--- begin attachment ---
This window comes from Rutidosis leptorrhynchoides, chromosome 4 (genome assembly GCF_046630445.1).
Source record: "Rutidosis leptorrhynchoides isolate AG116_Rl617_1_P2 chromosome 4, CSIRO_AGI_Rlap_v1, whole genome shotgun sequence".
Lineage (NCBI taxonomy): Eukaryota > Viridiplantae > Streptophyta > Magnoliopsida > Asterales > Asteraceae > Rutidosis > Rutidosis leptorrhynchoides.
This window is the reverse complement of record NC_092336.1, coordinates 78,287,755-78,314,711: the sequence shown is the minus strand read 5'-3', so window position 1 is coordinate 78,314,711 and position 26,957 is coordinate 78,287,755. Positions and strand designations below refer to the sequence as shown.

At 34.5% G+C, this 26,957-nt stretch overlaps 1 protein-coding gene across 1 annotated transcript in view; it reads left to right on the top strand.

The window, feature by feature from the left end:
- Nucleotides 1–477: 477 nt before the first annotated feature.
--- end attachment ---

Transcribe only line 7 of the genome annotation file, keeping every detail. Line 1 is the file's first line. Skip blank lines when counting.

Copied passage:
- Nucleotides 1–477: 477 nt before the first annotated feature.